Memoir — From the December 2012 issue

I Am Your Conscious, I Am Love

A paean 2 Prince

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if i was your girlfriend
 

Dick jokes, ass jokes, black-women-versus-white-women jokes, Taliban jokes, Whitney Houston jokes, more sex jokes, and then, finally, the best joke of all, because it plays like a confession telegraphed directly out of the comedian’s subconscious. From Jamie Foxx’s 2002 television stand-up special, I Might Need Security: “Hollywood is freaky . . . You get the chance to meet all your, you know, your favorite stars when you’re in Hollywood. And I met Prince . . . the man, you know what I’m sayin’?” Applause.

Jamie Foxx, dressed in a blue shirt with a satin sheen and dark trousers, traverses the stage, a pin spot following him as he follows his thoughts. “I’m not no fag,” he continues, almost bashfully. “But uh. I mean, he’s cute, he pretty . . . I just ain’t never seen no man that look like that. Just dainty and shit.” Beat. Hangdog expression. “I couldn’t look at him in his eyes.” Because “this little pretty bitch . . . came out with a little ice-skating outfit on, you know? With the boots sewn into the shit. And I’m like, That’s nice . . . I’m not gay. I’m just saying that’s nice.” More existential shrugging of the shoulders, turning away from the audience, embarrassment and confusion as Foxx’s desire attaches itself to a different, or rather unexpected, form. This is America, after all, where for sex to be sex it needs to be shaming. He flashes his goofy overbite. “I know you thinking—you thinking I’m gay,” Foxx says, more to his own heart and mind, perhaps, than to anyone in the audience. “I’m just saying I challenge any dude in here not to look in his eyes and feel some kind of shit . . . ’Cause he was pretty. He looked like a deer or something, or a fawn . . . I shouldn’t even be telling you this shit.” More laughter from the audience, more abashment from Foxx.

Then Foxx recalls how Prince started “talking with that shit”—adding a little audio to his distinctive visuals. Prince’s speaking voice—which Foxx’s audience may or may not know from a thousand and one uncandid interviews on VH1 and the like, or an awards show, or something—belies his slight frame: it’s deep and steady with few inflections. In any case, Foxx is spot-on when he imitates it. Foxx as Prince, utterly cool: “So how’s everything going?” Foxx as himself, his eyes downcast: “You know . . .” As Prince: “I heard you and LL [Cool J, the rapper who co-starred with Foxx in Oliver Stone’s Any Given Sunday (1999)] got into it . . . What do you think Jesus would have done in that situation?” Foxx, again as himself: “I don’t know. Knuckle up.” Laughter. And then, shaking off his Prince impersonation: “I glanced in his eyes once.” After a while, defiantly: “Okay, yeah. Okay, I was a fag for two seconds. But I wasn’t on the bottom of the shit, I was on top, don’t get it twisted . . . I’d have fucked the shit out of that motherfucker. That troubled me though, man . . . When I left, the security guard knew something was wrong with me. He was like, ‘What’s up playa? . . . You looked in his eyes, didn’t you?’ ” Foxx admits, sheepishly, that he did. He is so confused. Freeing his mind—will his ass follow? And then what? Will he be a fag, forever desperate to stare up into Prince’s slightly-lighter-than-the-color-of-Mercurochrome prettiness? Then Foxx asks the security guard if he’s ever looked into Prince’s eyes.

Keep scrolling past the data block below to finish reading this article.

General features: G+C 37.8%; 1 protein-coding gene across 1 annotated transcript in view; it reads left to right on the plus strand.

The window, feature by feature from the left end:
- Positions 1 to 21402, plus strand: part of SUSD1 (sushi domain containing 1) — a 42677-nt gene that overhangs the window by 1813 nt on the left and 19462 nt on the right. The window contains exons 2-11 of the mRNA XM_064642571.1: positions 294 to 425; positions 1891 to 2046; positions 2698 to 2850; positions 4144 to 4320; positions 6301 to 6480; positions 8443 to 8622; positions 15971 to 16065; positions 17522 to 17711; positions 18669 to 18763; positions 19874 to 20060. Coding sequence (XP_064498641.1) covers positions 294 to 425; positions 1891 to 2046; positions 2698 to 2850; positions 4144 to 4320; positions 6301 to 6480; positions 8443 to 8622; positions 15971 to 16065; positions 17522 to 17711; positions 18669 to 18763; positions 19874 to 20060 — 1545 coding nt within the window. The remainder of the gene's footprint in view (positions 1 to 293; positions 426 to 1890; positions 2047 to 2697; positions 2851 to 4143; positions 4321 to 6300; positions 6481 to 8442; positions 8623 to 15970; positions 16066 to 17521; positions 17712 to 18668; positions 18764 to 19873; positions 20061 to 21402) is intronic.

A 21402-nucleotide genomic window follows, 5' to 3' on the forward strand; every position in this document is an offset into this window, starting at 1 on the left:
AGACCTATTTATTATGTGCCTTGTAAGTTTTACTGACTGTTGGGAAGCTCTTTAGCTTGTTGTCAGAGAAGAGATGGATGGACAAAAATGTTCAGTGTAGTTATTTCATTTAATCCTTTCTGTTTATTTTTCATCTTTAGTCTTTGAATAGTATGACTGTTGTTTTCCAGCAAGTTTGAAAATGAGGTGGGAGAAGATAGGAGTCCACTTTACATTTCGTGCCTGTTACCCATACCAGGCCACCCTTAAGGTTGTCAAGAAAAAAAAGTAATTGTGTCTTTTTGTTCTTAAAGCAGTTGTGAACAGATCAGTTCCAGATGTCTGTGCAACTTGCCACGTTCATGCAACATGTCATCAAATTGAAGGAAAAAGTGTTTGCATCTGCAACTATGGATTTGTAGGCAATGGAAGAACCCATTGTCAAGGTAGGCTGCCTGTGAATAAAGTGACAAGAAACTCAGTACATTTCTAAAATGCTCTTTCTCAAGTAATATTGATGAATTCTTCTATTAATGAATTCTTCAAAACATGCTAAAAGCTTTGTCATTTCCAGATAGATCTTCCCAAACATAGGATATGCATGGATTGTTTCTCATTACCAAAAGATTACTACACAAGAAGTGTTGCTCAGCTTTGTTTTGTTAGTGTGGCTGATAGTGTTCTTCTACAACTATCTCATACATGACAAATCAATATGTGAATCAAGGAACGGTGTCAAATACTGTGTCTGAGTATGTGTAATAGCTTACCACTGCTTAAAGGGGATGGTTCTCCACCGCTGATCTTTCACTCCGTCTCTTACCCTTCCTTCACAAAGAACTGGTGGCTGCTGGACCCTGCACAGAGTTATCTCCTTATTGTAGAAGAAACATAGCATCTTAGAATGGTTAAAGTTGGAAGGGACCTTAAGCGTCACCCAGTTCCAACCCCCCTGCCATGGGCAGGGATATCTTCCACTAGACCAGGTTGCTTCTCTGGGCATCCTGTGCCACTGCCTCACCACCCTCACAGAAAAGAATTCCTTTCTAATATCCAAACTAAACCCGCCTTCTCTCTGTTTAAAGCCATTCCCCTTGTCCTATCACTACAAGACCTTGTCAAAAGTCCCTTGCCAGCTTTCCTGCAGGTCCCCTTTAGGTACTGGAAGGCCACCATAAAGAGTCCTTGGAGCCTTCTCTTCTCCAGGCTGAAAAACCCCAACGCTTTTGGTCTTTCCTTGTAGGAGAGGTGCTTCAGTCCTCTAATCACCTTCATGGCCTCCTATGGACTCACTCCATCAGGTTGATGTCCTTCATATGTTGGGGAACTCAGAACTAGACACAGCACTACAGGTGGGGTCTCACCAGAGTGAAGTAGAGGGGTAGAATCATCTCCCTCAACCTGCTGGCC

And one thinks, Looking into Prince’s eyes must be like looking at the world. Or, more specifically, the world of one black man loving another. How freaky is that? And who’s on top in that kind of mind fuck? (Probably Prince, given that he’s capable of articulating this basic truth, as he does in his 1992 song “Sexy M.F.”: “In a word or 2—it’s u I wanna do/ No, not cha body, yo mind you fool.”) In any case, as Foxx moves away from Prince’s world, the maestro’s security guard answers in the affirmative; he’s looked into Prince’s eyes as well. Foxx asks him what happened after that. And the guard—another brother in love, but, unlike Foxx, okay with it—says, as if the whole thing is the most natural exchange in the world: “I’ve been fucking him for two years now.”

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is a staff writer at The New Yorker. His book White Girls will be published this spring by McSweeney’s.

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  • no one important

    it’s “conscience”…not “conscious”

    • http://harpers.org/ Harper
      • no one important

        you do realize that record labels reprint lyrics based on a copyist’s rendering of the lyrics and not from the artist’s original lyric sheet, right?

        it’s “conscience”. “conscious” is an adjective. your use of it as a noun makes no sense.

  • mike

    ‘this is your conscience, motherfucker’. — bob george.

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